There are those within the broader Reformed community who deny what is commonly called ‘the free offer of the gospel.’ They contend, mistakenly I believe, that the gospel is offered to the elect only with whom alone the call of God is efficacious. That is an error similar to the error of those who rationalize that prayer is not necessary since God is sovereign in all things. If prayer is not necessary, then neither is evangelism. If evangelism is not necessary, then there can be no free offer of the gospel to sinners. But those ideas are wrong and contrary to Scripture. Prayer is necessary. Evangelism is necessary.
Samuel Davies (1723-1761), the great 18th century Presbyterian minister in Virginia, preached during the latter part of the Great Awakening when the free offer of the gospel was denied in a somewhat different manner than it is today. There were notorious sinners who were saved out of lives of wretchedness during that revival and the opponents of the revival criticized the revivalists for bringing such dregs of society into their churches. Christianity was a formality for the upper crust of polite society and many church members had itching ears to hear sermons on morality which carefully avoided castigating their particular sins. Professional ministers were all too willing to oblige them. For the most part, it was these formal, spiritually dead ministers who became the most vocal critics of the Great Awakening. They strenuously objected to converts from profligacy who claimed to have received the assurance of their salvation. While generally objecting to any assurance of salvation, those opponents of the 18th century revival were quite certain that such formerly wicked sinners could not have received it. Thus, they followed their argument to its logical conclusion by objecting to the free offer of the gospel to notorious sinners until their lives were reformed. That teaching put the cart before the horse by insisting on the moral transformation of a sinner as a necessary requirement before he could be offered the gospel.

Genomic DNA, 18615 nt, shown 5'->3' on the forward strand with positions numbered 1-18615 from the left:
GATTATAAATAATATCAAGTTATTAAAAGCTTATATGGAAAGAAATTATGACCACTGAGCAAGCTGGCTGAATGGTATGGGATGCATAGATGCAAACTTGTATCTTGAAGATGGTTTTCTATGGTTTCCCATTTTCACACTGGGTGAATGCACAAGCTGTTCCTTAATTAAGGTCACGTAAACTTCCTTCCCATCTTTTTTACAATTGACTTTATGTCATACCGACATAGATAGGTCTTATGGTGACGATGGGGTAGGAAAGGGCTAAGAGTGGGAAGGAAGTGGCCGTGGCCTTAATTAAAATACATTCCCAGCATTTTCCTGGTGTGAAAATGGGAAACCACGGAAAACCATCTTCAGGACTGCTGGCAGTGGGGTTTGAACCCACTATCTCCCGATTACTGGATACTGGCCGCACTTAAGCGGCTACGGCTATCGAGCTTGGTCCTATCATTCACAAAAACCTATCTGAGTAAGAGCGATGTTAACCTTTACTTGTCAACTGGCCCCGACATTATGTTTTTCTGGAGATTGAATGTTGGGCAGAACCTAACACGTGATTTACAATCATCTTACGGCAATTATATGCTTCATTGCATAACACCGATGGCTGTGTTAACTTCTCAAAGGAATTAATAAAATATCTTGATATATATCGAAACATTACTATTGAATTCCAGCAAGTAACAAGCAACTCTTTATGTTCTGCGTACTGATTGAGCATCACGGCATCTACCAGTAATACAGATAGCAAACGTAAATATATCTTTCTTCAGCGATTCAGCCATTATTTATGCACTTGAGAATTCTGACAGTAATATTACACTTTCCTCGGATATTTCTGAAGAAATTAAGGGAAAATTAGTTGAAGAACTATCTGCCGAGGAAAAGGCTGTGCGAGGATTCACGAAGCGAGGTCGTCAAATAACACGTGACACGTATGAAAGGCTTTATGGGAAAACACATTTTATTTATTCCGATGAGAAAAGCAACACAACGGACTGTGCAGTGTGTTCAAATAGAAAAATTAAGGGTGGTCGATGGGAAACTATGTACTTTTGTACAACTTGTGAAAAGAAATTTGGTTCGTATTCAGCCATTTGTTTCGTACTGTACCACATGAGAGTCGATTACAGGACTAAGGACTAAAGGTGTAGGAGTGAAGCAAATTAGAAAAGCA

The greatest opponent of Davies in Virginia was the Anglican rector of the St. Paul’s Parish in Hanover, Virginia, Rev. Patrick Henry, Sr., the uncle of the famous American orator and statesman. Henry had lost several officers and church members to the rise of the Presbyterians in his county and he chafed under that trial. Apparently, Henry neither understood nor preached the gospel as his former church members and his own writings jointly testify. Thus, he became an incessant complainer to the governing officials in Williamsburg concerning Davies. He falsely accused Davies of teaching his people to be idle and of gathering immoral people around him. In other words, Henry did not believe there was a sincere offer of the gospel that was to be made to such low-class sinners. Whether the offer of the gospel is restricted to the elect alone or to polite society alone it is still restricted. The danger is the same. Thus, the true preaching of the gospel demands that it be offered promiscuously to every sinner who hears it. Any denial of such a promiscuous offer of the gospel is also a denial of the necessity of evangelism.